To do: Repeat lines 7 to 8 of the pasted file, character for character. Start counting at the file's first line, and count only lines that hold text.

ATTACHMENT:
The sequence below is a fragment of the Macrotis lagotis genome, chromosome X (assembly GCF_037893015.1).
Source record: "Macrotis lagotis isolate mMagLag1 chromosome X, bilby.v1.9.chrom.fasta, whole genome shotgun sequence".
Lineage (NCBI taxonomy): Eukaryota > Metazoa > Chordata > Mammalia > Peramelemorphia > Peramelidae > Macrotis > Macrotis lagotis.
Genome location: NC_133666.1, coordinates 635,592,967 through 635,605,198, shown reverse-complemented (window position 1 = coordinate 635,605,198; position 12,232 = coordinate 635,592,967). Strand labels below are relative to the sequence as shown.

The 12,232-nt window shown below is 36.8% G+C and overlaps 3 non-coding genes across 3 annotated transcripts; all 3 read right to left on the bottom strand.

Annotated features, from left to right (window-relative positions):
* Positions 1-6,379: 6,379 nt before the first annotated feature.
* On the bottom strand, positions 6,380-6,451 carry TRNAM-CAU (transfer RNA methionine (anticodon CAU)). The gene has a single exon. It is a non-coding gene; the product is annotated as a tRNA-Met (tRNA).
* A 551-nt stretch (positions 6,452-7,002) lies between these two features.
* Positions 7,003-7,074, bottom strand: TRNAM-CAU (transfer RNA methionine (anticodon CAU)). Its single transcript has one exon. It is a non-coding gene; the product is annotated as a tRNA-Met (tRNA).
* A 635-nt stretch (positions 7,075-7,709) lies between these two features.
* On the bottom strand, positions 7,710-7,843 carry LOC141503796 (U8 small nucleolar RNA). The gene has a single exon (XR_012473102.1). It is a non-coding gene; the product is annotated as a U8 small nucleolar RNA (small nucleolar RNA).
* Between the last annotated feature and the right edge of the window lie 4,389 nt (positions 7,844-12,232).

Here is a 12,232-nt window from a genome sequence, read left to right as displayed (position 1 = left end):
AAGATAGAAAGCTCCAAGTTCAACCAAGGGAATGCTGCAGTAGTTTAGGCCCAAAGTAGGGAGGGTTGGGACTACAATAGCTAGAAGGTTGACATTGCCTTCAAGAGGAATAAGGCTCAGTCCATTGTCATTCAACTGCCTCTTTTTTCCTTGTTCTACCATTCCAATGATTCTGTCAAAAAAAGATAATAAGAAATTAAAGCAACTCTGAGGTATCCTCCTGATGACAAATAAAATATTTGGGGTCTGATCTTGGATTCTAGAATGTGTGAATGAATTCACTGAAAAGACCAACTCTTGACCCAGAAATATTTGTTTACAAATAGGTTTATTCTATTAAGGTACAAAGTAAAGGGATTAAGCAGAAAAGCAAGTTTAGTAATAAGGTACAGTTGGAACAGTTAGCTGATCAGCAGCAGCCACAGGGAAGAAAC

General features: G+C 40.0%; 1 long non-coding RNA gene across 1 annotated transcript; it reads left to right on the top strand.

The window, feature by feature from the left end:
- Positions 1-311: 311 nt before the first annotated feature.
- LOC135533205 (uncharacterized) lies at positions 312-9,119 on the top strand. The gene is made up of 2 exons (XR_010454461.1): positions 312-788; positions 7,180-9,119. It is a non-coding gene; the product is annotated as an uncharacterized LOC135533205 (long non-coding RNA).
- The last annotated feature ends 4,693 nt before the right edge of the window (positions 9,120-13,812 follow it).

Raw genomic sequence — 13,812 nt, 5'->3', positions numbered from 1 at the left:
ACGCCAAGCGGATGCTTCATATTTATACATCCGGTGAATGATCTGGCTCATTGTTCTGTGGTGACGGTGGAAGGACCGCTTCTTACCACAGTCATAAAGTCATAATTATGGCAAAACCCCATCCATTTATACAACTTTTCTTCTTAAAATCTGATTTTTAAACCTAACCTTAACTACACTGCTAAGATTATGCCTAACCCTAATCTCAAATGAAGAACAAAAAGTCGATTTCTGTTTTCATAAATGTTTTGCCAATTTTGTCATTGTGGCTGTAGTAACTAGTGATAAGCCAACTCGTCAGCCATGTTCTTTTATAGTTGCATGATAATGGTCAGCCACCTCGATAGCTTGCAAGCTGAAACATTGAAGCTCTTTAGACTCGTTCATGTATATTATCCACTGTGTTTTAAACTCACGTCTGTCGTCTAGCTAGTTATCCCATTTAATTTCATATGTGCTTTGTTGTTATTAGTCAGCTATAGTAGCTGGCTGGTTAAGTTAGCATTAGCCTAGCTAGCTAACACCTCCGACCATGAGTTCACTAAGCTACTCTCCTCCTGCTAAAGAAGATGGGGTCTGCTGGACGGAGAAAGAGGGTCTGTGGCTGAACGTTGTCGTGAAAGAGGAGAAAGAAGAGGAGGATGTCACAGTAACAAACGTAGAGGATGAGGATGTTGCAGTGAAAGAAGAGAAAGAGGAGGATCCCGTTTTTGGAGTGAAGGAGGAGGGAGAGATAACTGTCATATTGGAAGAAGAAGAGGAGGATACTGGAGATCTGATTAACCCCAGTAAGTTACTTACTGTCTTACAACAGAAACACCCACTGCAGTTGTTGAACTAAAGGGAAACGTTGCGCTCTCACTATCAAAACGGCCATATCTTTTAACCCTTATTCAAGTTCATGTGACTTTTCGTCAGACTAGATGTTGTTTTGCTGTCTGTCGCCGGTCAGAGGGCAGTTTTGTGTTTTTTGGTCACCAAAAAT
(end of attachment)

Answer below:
* Positions 1-6,379: 6,379 nt before the first annotated feature.
* On the bottom strand, positions 6,380-6,451 carry TRNAM-CAU (transfer RNA methionine (anticodon CAU)). The gene has a single exon. It is a non-coding gene; the product is annotated as a tRNA-Met (tRNA).